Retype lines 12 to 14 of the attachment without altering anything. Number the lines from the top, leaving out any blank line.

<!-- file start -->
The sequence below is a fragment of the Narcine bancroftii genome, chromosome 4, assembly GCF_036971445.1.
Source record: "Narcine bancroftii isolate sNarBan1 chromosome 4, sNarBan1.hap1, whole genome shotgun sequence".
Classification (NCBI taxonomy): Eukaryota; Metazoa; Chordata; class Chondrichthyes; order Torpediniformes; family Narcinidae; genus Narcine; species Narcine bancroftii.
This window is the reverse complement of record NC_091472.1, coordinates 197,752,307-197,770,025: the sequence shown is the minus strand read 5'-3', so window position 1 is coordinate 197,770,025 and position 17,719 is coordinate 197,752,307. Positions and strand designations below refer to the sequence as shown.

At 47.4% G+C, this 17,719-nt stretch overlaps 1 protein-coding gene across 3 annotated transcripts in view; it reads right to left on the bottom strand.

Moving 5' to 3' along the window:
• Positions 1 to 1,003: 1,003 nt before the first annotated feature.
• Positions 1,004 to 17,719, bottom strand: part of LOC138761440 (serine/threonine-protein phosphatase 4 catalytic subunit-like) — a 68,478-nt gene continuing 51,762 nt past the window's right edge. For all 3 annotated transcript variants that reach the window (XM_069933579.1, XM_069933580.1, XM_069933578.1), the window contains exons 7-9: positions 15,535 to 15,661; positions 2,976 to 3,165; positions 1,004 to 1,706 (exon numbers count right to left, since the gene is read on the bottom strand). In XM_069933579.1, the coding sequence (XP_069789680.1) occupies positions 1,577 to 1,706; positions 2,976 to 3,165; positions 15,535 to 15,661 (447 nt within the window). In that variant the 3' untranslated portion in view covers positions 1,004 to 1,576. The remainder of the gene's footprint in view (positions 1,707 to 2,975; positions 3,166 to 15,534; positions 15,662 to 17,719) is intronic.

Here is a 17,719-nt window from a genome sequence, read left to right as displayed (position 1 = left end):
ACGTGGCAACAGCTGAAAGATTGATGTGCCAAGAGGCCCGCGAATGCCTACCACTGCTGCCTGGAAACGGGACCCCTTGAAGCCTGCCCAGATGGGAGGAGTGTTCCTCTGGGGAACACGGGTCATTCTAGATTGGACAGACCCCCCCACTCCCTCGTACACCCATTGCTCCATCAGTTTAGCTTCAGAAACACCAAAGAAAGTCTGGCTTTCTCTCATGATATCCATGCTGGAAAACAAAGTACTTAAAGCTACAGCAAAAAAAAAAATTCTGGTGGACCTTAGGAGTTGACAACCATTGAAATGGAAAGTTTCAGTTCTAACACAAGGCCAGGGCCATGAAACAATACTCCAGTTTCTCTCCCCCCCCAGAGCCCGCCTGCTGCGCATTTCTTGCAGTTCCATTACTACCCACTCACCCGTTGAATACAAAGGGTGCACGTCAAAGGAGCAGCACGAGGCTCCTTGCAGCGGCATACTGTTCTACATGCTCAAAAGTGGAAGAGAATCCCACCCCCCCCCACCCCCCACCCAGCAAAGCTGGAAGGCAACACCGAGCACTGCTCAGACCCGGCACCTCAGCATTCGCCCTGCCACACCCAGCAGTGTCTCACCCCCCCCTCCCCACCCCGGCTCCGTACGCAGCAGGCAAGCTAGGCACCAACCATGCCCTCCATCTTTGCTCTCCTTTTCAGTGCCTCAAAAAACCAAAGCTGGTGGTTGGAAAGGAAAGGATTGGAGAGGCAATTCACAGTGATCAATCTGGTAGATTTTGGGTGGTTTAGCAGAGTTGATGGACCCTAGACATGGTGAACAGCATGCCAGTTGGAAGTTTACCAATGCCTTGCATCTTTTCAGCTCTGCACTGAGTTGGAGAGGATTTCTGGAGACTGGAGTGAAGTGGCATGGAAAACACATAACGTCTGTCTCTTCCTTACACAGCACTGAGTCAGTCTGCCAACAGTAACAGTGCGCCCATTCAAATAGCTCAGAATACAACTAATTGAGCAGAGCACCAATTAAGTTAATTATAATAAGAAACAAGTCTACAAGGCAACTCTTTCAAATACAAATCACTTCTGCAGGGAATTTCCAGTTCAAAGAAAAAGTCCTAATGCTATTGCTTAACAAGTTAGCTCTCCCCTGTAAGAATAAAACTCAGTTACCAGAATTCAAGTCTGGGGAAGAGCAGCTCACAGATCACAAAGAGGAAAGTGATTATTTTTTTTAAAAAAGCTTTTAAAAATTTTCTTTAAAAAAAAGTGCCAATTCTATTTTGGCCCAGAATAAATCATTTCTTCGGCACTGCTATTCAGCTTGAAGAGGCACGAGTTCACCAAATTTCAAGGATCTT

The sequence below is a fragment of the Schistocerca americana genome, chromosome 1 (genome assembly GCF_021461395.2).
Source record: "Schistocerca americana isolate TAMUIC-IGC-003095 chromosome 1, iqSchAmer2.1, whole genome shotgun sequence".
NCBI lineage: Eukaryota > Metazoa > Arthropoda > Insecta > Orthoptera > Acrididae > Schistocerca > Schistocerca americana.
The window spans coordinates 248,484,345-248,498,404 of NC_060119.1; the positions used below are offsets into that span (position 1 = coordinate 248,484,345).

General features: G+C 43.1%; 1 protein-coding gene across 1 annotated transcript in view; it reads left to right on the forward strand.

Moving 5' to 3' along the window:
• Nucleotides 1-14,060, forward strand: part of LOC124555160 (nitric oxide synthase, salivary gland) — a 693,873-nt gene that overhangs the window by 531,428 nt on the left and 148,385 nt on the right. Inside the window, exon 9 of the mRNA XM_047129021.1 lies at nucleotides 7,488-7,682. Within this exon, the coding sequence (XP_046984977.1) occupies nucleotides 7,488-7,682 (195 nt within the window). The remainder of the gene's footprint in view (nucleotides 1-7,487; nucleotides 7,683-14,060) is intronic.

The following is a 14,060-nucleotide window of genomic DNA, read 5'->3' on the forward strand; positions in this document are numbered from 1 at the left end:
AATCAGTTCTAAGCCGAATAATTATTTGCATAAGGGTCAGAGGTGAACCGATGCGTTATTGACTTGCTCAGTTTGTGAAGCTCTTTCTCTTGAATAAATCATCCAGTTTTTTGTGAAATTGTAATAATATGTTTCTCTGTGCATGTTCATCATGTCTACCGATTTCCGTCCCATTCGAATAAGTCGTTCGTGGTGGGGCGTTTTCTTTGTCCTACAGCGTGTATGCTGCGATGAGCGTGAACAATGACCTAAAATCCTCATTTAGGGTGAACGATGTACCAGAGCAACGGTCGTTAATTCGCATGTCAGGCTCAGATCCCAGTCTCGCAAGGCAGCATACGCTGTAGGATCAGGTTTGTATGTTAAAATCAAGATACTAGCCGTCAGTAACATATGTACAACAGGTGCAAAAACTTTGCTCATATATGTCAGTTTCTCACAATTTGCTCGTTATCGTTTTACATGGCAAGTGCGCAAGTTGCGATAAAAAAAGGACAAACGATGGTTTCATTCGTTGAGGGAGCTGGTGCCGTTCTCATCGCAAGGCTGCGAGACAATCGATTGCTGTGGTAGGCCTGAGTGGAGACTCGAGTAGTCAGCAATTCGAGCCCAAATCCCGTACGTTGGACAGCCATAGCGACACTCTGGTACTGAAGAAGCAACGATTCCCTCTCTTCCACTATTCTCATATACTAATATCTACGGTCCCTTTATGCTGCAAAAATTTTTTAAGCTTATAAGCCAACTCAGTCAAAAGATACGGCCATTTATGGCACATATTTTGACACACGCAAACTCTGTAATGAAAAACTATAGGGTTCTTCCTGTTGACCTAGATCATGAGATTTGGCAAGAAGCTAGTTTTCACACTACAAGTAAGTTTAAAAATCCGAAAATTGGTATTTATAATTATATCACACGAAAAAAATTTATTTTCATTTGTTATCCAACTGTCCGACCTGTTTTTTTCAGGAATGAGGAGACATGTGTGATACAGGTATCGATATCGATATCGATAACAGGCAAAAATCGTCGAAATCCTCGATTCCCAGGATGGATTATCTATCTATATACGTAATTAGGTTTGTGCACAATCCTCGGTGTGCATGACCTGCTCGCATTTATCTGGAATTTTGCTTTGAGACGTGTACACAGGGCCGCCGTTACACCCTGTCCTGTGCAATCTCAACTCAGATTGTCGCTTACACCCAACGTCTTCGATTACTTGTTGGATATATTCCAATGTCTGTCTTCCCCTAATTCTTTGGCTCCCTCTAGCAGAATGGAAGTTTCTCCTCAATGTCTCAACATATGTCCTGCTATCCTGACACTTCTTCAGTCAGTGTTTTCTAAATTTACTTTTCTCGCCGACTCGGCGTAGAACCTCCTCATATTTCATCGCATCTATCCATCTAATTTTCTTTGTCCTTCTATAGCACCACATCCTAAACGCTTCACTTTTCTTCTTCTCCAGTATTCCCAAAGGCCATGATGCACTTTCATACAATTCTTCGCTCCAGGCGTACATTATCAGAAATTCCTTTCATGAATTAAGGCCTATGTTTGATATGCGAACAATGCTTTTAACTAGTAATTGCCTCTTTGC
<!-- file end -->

Source record: "Schistocerca americana isolate TAMUIC-IGC-003095 chromosome 1, iqSchAmer2.1, whole genome shotgun sequence".
NCBI lineage: Eukaryota > Metazoa > Arthropoda > Insecta > Orthoptera > Acrididae > Schistocerca > Schistocerca americana.
The window spans coordinates 248,484,345-248,498,404 of NC_060119.1; the positions used below are offsets into that span (position 1 = coordinate 248,484,345).